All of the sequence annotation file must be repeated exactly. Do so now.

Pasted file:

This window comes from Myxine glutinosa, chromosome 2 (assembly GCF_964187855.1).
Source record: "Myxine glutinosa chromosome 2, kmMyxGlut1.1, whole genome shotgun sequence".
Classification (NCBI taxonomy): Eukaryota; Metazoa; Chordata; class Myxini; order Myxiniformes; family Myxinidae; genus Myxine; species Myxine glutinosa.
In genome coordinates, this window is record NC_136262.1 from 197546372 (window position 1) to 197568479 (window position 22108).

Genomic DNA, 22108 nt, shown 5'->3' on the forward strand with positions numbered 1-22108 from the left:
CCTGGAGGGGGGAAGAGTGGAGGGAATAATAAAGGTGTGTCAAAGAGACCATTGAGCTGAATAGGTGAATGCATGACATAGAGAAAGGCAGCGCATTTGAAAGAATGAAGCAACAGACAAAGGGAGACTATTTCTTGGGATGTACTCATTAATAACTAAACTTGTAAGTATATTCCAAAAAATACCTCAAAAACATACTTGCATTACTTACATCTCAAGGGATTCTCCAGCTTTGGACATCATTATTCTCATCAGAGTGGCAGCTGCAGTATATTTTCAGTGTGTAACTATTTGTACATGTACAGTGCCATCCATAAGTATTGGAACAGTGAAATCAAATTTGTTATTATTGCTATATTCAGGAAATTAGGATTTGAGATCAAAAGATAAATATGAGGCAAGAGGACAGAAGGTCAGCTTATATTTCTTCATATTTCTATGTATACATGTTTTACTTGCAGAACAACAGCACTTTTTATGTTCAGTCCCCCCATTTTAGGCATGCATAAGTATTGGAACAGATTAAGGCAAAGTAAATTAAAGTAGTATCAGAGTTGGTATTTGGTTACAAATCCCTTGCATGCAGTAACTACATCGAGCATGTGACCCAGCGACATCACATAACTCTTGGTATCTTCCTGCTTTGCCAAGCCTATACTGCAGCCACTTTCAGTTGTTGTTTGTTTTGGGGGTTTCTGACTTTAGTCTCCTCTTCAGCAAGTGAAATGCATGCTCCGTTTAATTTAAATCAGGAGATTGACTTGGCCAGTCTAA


This window comes from Myxine glutinosa, chromosome 2 (assembly GCF_964187855.1).
Source record: "Myxine glutinosa chromosome 2, kmMyxGlut1.1, whole genome shotgun sequence".
Classification (NCBI taxonomy): Eukaryota; Metazoa; Chordata; class Myxini; order Myxiniformes; family Myxinidae; genus Myxine; species Myxine glutinosa.
In genome coordinates, this window is record NC_136262.1 from 197546372 (window position 1) to 197568479 (window position 22108).

Genomic DNA, 22108 nt, shown 5'->3' on the forward strand with positions numbered 1-22108 from the left:
CCTGGAGGGGGGAAGAGTGGAGGGAATAATAAAGGTGTGTCAAAGAGACCATTGAGCTGAATAGGTGAATGCATGACATAGAGAAAGGCAGCGCATTTGAAAGAATGAAGCAACAGACAAAGGGAGACTATTTCTTGGGATGTACTCATTAATAACTAAACTTGTAAGTATATTCCAAAAAATACCTCAAAAACATACTTGCATTACTTACATCTCAAGGGATTCTCCAGCTTTGGACATCATTATTCTCATCAGAGTGGCAGCTGCAGTATATTTTCAGTGTGTAACTATTTGTACATGTACAGTGCCATCCATAAGTATTGGAACAGTGAAATCAAATTTGTTATTATTGCTATATTCAGGAAATTAGGATTTGAGATCAAAAGATAAATATGAGGCAAGAGGACAGAAGGTCAGCTTATATTTCTTCATATTTCTATGTATACATGTTTTACTTGCAGAACAACAGCACTTTTTATGTTCAGTCCCCCCATTTTAGGCATGCATAAGTATTGGAACAGATTAAGGCAAAGTAAATTAAAGTAGTATCAGAGTTGGTATTTGGTTACAAATCCCTTGCATGCAGTAACTACATCGAGCATGTGACCCAGCGACATCACATAACTCTTGGTATCTTCCTGCTTTGCCAAGCCTATACTGCAGCCACTTTCAGTTGTTGTTTGTTTTGGGGGTTTCTGACTTTAGTCTCCTCTTCAGCAAGTGAAATGCATGCTCCGTTTAATTTAAATCAGGAGATTGACTTGGCCAGTCTAA